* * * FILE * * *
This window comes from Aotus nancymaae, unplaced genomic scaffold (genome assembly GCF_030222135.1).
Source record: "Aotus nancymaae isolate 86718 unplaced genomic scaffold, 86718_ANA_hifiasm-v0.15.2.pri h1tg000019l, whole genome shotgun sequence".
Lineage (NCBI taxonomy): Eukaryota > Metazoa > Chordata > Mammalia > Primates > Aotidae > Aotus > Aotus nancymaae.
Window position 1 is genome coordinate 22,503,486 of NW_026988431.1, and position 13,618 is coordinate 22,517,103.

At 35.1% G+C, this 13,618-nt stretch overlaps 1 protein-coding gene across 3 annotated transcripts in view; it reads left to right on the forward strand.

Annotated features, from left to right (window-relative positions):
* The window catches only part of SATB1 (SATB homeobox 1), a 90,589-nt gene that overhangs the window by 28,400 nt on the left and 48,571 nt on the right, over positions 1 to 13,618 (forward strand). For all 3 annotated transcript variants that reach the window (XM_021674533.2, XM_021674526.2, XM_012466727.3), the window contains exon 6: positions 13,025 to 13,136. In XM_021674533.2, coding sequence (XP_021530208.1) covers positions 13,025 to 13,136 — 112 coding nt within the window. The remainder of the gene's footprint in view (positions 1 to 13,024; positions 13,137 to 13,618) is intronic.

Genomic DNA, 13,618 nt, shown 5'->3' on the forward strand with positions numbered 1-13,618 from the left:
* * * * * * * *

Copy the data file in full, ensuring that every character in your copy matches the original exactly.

This window comes from Aotus nancymaae, unplaced genomic scaffold (genome assembly GCF_030222135.1).
Source record: "Aotus nancymaae isolate 86718 unplaced genomic scaffold, 86718_ANA_hifiasm-v0.15.2.pri h1tg000019l, whole genome shotgun sequence".
Lineage (NCBI taxonomy): Eukaryota > Metazoa > Chordata > Mammalia > Primates > Aotidae > Aotus > Aotus nancymaae.
Window position 1 is genome coordinate 22,503,486 of NW_026988431.1, and position 13,618 is coordinate 22,517,103.

At 35.1% G+C, this 13,618-nt stretch overlaps 1 protein-coding gene across 3 annotated transcripts in view; it reads left to right on the forward strand.

Annotated features, from left to right (window-relative positions):
* The window catches only part of SATB1 (SATB homeobox 1), a 90,589-nt gene that overhangs the window by 28,400 nt on the left and 48,571 nt on the right, over positions 1 to 13,618 (forward strand). For all 3 annotated transcript variants that reach the window (XM_021674533.2, XM_021674526.2, XM_012466727.3), the window contains exon 6: positions 13,025 to 13,136. In XM_021674533.2, coding sequence (XP_021530208.1) covers positions 13,025 to 13,136 — 112 coding nt within the window. The remainder of the gene's footprint in view (positions 1 to 13,024; positions 13,137 to 13,618) is intronic.

Genomic DNA, 13,618 nt, shown 5'->3' on the forward strand with positions numbered 1-13,618 from the left: